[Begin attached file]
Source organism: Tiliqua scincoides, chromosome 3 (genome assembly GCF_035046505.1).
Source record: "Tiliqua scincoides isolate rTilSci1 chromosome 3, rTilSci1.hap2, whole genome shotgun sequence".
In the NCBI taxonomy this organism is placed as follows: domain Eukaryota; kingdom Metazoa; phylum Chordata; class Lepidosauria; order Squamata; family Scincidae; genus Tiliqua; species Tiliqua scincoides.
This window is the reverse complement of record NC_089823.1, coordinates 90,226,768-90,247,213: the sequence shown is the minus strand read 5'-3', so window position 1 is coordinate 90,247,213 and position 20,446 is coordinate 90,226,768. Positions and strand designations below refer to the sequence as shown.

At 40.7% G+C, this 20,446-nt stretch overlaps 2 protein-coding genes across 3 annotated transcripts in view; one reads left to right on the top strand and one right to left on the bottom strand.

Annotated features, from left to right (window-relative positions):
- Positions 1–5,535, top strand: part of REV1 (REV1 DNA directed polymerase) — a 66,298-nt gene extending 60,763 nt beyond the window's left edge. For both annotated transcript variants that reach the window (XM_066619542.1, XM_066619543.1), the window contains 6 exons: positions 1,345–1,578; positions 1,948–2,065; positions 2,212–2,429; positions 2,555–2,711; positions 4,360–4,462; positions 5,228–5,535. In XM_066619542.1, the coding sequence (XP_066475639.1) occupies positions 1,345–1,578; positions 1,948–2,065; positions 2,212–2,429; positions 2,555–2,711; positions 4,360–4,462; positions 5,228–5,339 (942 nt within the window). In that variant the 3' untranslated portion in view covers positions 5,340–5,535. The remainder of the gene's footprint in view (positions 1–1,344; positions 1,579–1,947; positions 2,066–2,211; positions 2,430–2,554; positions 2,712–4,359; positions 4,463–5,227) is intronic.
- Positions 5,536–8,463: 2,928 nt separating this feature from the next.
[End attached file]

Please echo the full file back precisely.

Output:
Source organism: Tiliqua scincoides, chromosome 3 (genome assembly GCF_035046505.1).
Source record: "Tiliqua scincoides isolate rTilSci1 chromosome 3, rTilSci1.hap2, whole genome shotgun sequence".
In the NCBI taxonomy this organism is placed as follows: domain Eukaryota; kingdom Metazoa; phylum Chordata; class Lepidosauria; order Squamata; family Scincidae; genus Tiliqua; species Tiliqua scincoides.
This window is the reverse complement of record NC_089823.1, coordinates 90,226,768-90,247,213: the sequence shown is the minus strand read 5'-3', so window position 1 is coordinate 90,247,213 and position 20,446 is coordinate 90,226,768. Positions and strand designations below refer to the sequence as shown.

At 40.7% G+C, this 20,446-nt stretch overlaps 2 protein-coding genes across 3 annotated transcripts in view; one reads left to right on the top strand and one right to left on the bottom strand.

Annotated features, from left to right (window-relative positions):
- Positions 1–5,535, top strand: part of REV1 (REV1 DNA directed polymerase) — a 66,298-nt gene extending 60,763 nt beyond the window's left edge. For both annotated transcript variants that reach the window (XM_066619542.1, XM_066619543.1), the window contains 6 exons: positions 1,345–1,578; positions 1,948–2,065; positions 2,212–2,429; positions 2,555–2,711; positions 4,360–4,462; positions 5,228–5,535. In XM_066619542.1, the coding sequence (XP_066475639.1) occupies positions 1,345–1,578; positions 1,948–2,065; positions 2,212–2,429; positions 2,555–2,711; positions 4,360–4,462; positions 5,228–5,339 (942 nt within the window). In that variant the 3' untranslated portion in view covers positions 5,340–5,535. The remainder of the gene's footprint in view (positions 1–1,344; positions 1,579–1,947; positions 2,066–2,211; positions 2,430–2,554; positions 2,712–4,359; positions 4,463–5,227) is intronic.
- Positions 5,536–8,463: 2,928 nt separating this feature from the next.